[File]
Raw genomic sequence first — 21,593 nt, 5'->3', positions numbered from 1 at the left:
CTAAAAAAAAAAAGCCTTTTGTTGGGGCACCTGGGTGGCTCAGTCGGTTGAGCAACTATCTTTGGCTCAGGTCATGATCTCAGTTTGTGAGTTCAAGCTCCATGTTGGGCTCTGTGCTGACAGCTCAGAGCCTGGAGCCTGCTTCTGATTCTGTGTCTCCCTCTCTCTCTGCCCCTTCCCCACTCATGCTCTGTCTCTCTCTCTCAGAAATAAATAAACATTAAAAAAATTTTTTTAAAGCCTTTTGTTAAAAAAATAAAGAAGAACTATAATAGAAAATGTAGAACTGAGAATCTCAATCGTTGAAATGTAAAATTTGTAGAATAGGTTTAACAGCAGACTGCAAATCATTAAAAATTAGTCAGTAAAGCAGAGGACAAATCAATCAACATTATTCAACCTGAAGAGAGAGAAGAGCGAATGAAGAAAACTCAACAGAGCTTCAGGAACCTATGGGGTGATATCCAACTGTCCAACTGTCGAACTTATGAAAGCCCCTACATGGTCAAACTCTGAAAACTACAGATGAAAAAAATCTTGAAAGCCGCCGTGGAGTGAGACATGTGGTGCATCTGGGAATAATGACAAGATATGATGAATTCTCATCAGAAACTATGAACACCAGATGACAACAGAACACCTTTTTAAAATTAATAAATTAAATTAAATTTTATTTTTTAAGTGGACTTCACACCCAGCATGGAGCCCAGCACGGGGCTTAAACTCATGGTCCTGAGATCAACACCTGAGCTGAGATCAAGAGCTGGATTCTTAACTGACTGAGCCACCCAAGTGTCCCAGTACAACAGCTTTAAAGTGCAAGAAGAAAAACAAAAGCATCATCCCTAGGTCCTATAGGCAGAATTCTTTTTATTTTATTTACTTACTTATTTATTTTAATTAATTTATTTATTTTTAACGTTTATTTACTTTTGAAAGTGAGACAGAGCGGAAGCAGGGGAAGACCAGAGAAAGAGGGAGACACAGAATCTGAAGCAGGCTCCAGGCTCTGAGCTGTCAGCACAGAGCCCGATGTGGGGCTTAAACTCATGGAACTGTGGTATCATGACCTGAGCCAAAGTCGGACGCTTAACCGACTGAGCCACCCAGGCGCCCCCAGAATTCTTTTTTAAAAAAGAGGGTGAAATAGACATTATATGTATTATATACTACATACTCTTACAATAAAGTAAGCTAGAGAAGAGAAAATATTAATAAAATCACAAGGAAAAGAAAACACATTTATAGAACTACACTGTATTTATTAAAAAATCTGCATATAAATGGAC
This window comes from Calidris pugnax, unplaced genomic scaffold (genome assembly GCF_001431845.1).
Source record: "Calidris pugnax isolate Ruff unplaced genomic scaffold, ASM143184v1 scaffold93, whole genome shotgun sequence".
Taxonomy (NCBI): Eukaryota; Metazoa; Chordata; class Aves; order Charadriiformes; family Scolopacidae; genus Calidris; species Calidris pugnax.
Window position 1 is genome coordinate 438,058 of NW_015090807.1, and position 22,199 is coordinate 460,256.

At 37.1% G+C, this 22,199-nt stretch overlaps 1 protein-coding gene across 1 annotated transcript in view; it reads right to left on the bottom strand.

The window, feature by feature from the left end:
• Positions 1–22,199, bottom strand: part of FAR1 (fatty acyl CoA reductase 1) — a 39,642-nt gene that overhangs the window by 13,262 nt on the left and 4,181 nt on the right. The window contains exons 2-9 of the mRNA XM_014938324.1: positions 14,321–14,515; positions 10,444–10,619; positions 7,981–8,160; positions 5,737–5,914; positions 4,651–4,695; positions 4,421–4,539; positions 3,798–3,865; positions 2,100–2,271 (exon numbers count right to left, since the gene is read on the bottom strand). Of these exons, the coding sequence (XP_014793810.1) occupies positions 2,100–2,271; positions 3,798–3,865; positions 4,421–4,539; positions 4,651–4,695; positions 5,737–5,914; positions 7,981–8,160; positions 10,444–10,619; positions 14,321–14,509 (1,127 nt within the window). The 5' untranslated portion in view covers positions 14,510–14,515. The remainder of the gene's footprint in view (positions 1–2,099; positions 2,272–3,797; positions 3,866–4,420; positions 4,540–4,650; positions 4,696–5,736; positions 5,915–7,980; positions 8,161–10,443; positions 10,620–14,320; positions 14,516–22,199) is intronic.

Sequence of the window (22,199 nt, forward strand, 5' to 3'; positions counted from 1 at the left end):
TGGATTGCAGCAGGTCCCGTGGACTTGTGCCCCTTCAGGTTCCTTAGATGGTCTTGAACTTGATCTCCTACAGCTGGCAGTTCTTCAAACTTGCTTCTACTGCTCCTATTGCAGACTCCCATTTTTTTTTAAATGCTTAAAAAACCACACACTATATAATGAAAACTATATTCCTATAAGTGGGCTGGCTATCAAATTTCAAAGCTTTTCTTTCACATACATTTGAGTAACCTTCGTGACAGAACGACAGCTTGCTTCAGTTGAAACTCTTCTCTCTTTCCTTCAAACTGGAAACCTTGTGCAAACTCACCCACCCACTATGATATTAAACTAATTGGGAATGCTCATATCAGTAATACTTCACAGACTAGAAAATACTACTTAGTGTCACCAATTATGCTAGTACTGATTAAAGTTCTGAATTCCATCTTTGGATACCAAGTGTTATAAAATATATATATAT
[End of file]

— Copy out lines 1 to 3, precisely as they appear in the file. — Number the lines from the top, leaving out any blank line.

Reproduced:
Raw genomic sequence first — 21,593 nt, 5'->3', positions numbered from 1 at the left:
CTAAAAAAAAAAAGCCTTTTGTTGGGGCACCTGGGTGGCTCAGTCGGTTGAGCAACTATCTTTGGCTCAGGTCATGATCTCAGTTTGTGAGTTCAAGCTCCATGTTGGGCTCTGTGCTGACAGCTCAGAGCCTGGAGCCTGCTTCTGATTCTGTGTCTCCCTCTCTCTCTGCCCCTTCCCCACTCATGCTCTGTCTCTCTCTCTCAGAAATAAATAAACATTAAAAAAATTTTTTTAAAGCCTTTTGTTAAAAAAATAAAGAAGAACTATAATAGAAAATGTAGAACTGAGAATCTCAATCGTTGAAATGTAAAATTTGTAGAATAGGTTTAACAGCAGACTGCAAATCATTAAAAATTAGTCAGTAAAGCAGAGGACAAATCAATCAACATTATTCAACCTGAAGAGAGAGAAGAGCGAATGAAGAAAACTCAACAGAGCTTCAGGAACCTATGGGGTGATATCCAACTGTCCAACTGTCGAACTTATGAAAGCCCCTACATGGTCAAACTCTGAAAACTACAGATGAAAAAAATCTTGAAAGCCGCCGTGGAGTGAGACATGTGGTGCATCTGGGAATAATGACAAGATATGATGAATTCTCATCAGAAACTATGAACACCAGATGACAACAGAACACCTTTTTAAAATTAATAAATTAAATTAAATTTTATTTTTTAAGTGGACTTCACACCCAGCATGGAGCCCAGCACGGGGCTTAAACTCATGGTCCTGAGATCAACACCTGAGCTGAGATCAAGAGCTGGATTCTTAACTGACTGAGCCACCCAAGTGTCCCAGTACAACAGCTTTAAAGTGCAAGAAGAAAAACAAAAGCATCATCCCTAGGTCCTATAGGCAGAATTCTTTTTATTTTATTTACTTACTTATTTATTTTAATTAATTTATTTATTTTTAACGTTTATTTACTTTTGAAAGTGAGACAGAGCGGAAGCAGGGGAAGACCAGAGAAAGAGGGAGACACAGAATCTGAAGCAGGCTCCAGGCTCTGAGCTGTCAGCACAGAGCCCGATGTGGGGCTTAAACTCATGGAACTGTGGTATCATGACCTGAGCCAAAGTCGGACGCTTAACCGACTGAGCCACCCAGGCGCCCCCAGAATTCTTTTTTAAAAAAGAGGGTGAAATAGACATTATATGTATTATATACTACATACTCTTACAATAAAGTAAGCTAGAGAAGAGAAAATATTAATAAAATCACAAGGAAAAGAAAACACATTTATAGAACTACACTGTATTTATTAAAAAATCTGCATATAAATGGAC
This window comes from Calidris pugnax, unplaced genomic scaffold (genome assembly GCF_001431845.1).